Five days after Gazprom, the Russian natural gas monopoly, cut supplies to Ukraine, it announced that it would go further and reduce the flow of gas to the EU via Ukraine by 65.3 million cubic meters a day, the same amount that it accuses Kiev of having siphoned off.
The announcement could cause gas shortages in Europe, where several countries have already had to tap their reserves, officials said Monday.
Indeed, Prime Minister Vladimir Putin of Russia noted in a televised address Monday, that “our Western European customers will not receive the gas in their contracts.”
Aleksei Miller, the chief executive of Gazprom, agreed that European countries would not receive gas “Ukraine had stolen” but pledged to try to increase exports via Turkey and Belarus and withdraw more gas from reserves in Europe, he said.
The crisis is the latest test of EU resolve to speak to Moscow with one voice, especially after the Czech Republic took over the bloc’s rotating presidency from France this month.
In 2006, a similar dispute prompted the EU to side with Kiev. This time the bloc has urged for a swift end to the crisis, but it has so far refused to get involved as an intermediary.
Amid competing charm offensives by Russian gas executives and Ukrainian officials touring the Continent to win EU support, officials insisted that the issue was a “commercial dispute” that had to be dealt with bilaterally.
“It has to be resolved by the two parties,” Ferran Tarradellas Espuny, an energy spokesman for the European Commission in Brussels, said Monday.
The price dispute has its roots in the collapse of the Soviet Union, leaving Russia with the gas wells and Ukraine with the pipelines to Europe.
Gazprom wants Ukraine, which relies on Russia for 70 percent of its own gas needs, to pay $450 per 1,000 cubic meters, a sum similar to that currently paid by EU countries and more than twice the subsidized rate that applied last year. But Ukrainian officials say the country’s control of pipelines entitles it either to subsidized prices or higher transit fees.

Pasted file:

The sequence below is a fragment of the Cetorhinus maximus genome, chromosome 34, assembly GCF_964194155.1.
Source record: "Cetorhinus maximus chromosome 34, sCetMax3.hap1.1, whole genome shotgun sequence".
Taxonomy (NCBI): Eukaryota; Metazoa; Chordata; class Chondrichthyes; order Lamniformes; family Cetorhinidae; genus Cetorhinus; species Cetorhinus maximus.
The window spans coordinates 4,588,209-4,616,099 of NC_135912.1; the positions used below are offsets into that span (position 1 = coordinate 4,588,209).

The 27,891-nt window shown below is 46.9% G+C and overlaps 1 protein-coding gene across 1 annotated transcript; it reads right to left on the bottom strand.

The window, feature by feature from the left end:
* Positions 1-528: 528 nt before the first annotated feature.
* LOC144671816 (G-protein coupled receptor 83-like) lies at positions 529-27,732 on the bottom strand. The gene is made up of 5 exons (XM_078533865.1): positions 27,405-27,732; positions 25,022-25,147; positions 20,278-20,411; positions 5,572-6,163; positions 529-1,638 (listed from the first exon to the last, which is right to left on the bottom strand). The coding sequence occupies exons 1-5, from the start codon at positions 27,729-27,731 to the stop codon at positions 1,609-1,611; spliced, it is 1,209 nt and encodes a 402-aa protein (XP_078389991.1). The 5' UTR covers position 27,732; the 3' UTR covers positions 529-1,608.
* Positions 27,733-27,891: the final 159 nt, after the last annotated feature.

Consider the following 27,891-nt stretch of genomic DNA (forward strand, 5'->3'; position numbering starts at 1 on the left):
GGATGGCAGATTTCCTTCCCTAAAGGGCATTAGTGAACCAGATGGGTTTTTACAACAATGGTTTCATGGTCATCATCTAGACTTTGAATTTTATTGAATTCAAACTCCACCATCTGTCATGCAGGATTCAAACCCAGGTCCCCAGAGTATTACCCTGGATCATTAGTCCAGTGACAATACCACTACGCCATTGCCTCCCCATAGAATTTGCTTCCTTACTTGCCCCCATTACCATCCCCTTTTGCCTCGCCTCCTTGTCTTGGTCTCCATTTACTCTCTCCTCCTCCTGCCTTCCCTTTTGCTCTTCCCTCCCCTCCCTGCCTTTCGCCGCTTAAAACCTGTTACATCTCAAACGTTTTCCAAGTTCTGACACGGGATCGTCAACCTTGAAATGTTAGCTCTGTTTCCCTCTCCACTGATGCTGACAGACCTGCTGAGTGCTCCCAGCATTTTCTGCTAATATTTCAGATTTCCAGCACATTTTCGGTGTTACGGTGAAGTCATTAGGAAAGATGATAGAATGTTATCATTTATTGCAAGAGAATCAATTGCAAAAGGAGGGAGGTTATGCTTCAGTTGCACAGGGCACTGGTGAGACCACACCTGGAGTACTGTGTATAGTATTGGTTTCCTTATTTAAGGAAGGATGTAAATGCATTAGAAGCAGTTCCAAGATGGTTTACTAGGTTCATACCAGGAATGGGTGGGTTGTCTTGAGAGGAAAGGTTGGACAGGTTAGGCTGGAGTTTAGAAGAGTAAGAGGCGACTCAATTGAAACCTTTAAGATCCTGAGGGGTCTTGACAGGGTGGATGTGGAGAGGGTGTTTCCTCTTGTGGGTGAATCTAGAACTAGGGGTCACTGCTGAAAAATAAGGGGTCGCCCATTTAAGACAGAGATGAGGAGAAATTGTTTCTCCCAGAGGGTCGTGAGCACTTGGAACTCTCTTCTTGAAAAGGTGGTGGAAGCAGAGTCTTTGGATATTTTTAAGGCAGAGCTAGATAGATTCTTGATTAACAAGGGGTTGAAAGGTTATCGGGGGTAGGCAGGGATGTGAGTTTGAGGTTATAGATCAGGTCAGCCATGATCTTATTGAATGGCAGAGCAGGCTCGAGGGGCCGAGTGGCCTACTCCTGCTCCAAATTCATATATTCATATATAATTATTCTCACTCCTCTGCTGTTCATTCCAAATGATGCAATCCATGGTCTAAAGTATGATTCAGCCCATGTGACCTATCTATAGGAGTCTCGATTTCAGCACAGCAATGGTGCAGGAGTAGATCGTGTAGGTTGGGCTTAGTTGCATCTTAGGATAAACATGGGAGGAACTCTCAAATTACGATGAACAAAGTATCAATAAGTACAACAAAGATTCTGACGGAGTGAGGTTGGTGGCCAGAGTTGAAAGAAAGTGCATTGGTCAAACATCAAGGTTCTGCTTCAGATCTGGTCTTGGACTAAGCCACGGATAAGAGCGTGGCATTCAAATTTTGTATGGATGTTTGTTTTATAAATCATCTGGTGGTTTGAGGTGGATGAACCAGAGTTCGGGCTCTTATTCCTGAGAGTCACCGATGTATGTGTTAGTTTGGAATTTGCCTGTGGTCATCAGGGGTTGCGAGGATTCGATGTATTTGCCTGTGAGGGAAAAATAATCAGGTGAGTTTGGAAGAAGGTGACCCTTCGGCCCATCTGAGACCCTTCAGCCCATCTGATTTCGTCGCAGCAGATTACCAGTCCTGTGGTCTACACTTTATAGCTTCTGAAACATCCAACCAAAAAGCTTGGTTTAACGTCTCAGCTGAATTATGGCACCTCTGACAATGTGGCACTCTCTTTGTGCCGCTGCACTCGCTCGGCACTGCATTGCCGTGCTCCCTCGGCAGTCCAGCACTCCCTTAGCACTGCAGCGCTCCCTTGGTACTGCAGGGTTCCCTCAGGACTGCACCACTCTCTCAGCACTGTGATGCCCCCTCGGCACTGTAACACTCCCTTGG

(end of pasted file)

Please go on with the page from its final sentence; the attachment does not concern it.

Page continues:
Aleksandr Medvedev, a deputy chief executive of Gazprom and the brother of President Dmitri Medvedev, said in Paris on Monday that it was “high time” Europe got involved. He accused Kiev of blackmail and “stealing” gas.
“We will not allow ourselves to be blackmailed,” Medvedev said at a news conference. “What we expect from the EU is the proper judgment.”
His trip followed a string of visits by Ukrainian officials, including Energy Minister Yuriy Prodan, who say that Ukraine withdraws only enough gas to operate compressor stations along the pipeline route, needed to keep the gas flowing.
Negotiations broke down Dec. 31 but on Monday the state-run Ukrainian energy company, Naftogaz, said that talks with Gazprom would resume “in coming days.”
The EU has a clear stake in the standoff being solved swiftly. The bloc depends on Russia for a quarter of its gas, 80 percent of which is shipped through Ukraine.
Bulgaria, Romania, the Czech Republic and Hungary all said supplies were down, news agencies reported Monday.
But the case for taking sides has become weaker, officials say.
Russia faces falling energy prices. In Ukraine, acute economic woes are compounding a political crisis that has left many in the West disillusioned. If Kiev paid the gas price Moscow is demanding, it would cost the country about $16 billion, the same as an emergency loan recently agreed to by the International Monetary Fund to help stabilize its faltering economy.
(James Kanter contributed reporting from Brussels, and Andrew E. Kramer from Moscow.)